Capitalism is an economic system, not a social system. Capitalism regards an employee as a cost, an expensive package of skills and energy, not a person. The cost of employees needs to be reduced as much as possible to increase profits. Capitalist owners monitor profits, and expectations of profits in the stock market based on their investments. Capitalist strategies control production and distribution to dominate the market. This domination trends to mega-corporations eliminating smaller businesses and corporations while reducing employee numbers or their wage levels as much as possible. The end-point has the unintended consequence of reducing the financially capable consumer base to just those who own capital, or who manage to maintain an entrepreneurial business against the competitive pressures of capitalist giants. Everyone else is a low-paid employee or unemployed and not able to purchase many products or services. On a world scale capitalism has not reached this point yet, so has not yet had to adapt to the end point of the trend. Instead it has moved to global markets and employee bases to delay that inevitable end point of capitalist strategies that necessarily omit people from the equation.
No one would question the fact that economic systems have planning within them and that successful business ventures have elaborate planning often right down to the tiniest percentage of a market share point and how to capture it. But is the system itself planned?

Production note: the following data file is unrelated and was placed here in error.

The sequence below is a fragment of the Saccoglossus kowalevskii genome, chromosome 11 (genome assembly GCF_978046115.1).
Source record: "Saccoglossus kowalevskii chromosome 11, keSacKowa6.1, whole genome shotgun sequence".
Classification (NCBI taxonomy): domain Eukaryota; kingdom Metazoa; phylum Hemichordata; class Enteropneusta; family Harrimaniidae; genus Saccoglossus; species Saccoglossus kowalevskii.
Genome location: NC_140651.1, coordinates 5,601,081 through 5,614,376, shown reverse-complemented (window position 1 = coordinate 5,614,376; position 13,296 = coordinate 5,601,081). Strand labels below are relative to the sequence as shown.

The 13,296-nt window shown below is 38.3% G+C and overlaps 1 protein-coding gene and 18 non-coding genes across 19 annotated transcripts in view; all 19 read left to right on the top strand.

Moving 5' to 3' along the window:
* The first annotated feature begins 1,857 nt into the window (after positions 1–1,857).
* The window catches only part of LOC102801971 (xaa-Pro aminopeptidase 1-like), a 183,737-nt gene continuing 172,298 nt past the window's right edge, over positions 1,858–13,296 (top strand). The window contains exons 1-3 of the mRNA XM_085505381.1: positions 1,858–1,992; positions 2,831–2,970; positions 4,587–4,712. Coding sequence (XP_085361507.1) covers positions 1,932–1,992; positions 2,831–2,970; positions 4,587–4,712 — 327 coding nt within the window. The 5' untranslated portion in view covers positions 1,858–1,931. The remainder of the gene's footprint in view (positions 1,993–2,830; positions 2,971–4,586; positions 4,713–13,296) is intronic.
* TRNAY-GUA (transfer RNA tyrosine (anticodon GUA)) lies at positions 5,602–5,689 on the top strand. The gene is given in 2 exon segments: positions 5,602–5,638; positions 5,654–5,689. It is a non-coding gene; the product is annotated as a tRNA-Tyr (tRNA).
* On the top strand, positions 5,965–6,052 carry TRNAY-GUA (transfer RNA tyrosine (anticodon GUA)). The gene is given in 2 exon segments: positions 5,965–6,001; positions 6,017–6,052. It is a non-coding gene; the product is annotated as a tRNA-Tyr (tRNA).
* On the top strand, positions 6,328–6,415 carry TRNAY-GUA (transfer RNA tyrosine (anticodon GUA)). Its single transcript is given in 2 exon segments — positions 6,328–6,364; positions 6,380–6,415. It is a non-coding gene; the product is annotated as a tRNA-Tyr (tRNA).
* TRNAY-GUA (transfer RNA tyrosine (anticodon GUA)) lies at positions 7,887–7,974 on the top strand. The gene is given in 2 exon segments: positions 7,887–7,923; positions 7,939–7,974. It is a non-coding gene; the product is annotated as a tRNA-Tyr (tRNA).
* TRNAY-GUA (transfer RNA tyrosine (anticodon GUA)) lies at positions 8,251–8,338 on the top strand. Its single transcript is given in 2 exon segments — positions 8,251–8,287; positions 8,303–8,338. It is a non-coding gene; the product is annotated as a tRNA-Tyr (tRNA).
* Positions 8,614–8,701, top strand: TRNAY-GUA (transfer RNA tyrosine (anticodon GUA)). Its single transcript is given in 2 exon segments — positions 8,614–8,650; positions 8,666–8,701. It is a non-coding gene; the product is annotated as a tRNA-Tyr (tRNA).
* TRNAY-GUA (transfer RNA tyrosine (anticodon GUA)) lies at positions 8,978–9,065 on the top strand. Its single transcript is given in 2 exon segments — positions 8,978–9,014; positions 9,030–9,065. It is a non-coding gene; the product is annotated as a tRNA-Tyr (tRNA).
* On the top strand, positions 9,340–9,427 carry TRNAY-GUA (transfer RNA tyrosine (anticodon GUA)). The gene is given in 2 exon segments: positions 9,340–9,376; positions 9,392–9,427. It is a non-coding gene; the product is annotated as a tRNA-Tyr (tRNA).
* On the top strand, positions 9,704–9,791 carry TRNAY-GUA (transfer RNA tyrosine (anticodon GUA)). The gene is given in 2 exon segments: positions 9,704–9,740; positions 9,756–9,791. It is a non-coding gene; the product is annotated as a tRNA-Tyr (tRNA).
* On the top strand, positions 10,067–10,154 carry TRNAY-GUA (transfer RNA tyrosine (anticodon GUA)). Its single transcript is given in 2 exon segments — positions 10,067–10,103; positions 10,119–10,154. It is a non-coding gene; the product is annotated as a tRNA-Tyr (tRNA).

Consider the same question from a biological perspective. Is an ecosystem planned or spontaneous? Is the evolution of biological organisms planned or spontaneous? How might one frame this as a question that can be tested? For example in a planned system one should be able to describe the outcomes. The outcome of natural evolution is biological organisms that can be broadly grouped into species, genera, families and so on. The outcome of ecosystems is individual and species associations and relationships into patterns depending on their interactions. Those are the forms of the results. In each case a conceptually simple process of elimination based on how well the fit is to the conditions. In the case of evolution, the selection takes place at the genetic level and is expressed at the individual level. In the case of the ecosystem, selection takes place at the individual level and is expressed at the species level.
Who Are We Talking About
In a modern society, are we collectively responsible to make sure no one starves to death, freezes to death, or is denied access to life-saving medical treatment? To be sure every society has great people, good people, average people, not-so-good people and some downright criminal people. Any of these categories of people can be rich or poor, employed or unemployed. But society also has people who are ill, wounded, starving, weak, mentally ill or lacking in capacity, or just unable to fit into normal society. Many of these people cannot take care of themselves, and hidden among them are those that choose not to take care of themselves.
To take care of people other than ourselves, we must make sacrifices. These can be in the form of time and effort, or as donations of money. These sacrifices are a drain on our own economic well-being, and of the entire state’s well-being. How altruistic are we and our governing bodies?